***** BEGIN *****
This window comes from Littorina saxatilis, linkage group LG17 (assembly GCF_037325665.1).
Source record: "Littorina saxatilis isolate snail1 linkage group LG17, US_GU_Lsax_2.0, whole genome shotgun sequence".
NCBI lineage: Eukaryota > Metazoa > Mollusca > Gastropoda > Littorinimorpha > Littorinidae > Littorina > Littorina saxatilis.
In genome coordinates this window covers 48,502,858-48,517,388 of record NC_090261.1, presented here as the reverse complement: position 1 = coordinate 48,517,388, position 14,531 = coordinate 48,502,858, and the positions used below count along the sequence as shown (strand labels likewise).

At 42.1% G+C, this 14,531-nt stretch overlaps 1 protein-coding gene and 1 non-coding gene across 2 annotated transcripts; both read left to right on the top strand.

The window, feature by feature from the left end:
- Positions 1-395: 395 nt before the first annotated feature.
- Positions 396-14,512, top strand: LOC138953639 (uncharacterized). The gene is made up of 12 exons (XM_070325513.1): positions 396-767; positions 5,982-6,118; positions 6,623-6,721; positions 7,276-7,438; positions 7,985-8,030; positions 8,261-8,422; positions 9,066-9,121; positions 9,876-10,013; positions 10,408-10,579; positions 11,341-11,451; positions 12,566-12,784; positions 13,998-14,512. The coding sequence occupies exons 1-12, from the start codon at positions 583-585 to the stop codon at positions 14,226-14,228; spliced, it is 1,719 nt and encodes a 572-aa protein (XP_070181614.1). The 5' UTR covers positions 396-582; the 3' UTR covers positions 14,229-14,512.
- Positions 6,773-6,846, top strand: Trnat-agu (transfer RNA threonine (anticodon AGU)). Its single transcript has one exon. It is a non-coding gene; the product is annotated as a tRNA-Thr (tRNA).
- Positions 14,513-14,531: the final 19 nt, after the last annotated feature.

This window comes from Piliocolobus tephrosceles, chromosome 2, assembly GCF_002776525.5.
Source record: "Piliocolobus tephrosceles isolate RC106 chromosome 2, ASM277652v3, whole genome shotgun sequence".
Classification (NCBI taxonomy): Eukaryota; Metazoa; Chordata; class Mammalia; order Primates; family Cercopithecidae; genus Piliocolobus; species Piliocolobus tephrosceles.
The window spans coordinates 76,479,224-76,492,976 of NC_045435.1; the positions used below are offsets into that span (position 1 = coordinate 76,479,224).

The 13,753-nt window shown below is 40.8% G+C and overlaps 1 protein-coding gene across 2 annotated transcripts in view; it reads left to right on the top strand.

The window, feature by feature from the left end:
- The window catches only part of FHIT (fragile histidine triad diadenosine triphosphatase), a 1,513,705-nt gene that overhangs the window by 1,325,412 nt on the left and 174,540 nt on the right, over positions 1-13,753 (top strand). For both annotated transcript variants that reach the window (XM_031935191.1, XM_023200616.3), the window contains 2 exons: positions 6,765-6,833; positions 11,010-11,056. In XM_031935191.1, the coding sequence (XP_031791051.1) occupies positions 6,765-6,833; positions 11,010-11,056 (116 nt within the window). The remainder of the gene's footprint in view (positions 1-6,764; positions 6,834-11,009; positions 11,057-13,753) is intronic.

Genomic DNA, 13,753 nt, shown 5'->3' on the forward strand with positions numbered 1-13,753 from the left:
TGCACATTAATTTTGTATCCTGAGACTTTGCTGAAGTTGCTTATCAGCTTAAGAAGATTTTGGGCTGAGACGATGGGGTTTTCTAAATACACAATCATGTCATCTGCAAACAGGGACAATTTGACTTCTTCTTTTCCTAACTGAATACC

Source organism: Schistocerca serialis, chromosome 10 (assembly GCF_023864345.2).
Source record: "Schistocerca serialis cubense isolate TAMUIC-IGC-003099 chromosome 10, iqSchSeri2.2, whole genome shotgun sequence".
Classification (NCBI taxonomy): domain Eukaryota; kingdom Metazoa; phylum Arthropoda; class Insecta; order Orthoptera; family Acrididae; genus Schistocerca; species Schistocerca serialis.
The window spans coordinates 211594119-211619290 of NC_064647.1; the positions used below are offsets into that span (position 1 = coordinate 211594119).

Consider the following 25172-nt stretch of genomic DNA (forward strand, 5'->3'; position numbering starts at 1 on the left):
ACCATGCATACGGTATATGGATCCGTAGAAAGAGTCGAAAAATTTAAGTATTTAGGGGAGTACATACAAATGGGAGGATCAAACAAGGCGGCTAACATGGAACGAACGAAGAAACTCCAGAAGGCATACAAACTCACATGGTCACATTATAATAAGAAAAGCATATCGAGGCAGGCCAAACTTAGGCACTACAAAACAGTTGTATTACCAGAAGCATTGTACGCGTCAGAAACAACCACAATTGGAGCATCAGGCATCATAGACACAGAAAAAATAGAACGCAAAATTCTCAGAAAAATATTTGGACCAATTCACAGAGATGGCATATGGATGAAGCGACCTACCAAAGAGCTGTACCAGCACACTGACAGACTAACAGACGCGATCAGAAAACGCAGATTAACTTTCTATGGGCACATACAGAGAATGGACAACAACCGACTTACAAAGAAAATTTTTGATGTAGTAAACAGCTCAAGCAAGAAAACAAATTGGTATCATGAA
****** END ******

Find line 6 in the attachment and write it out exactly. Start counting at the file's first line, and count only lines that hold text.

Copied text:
The window, feature by feature from the left end: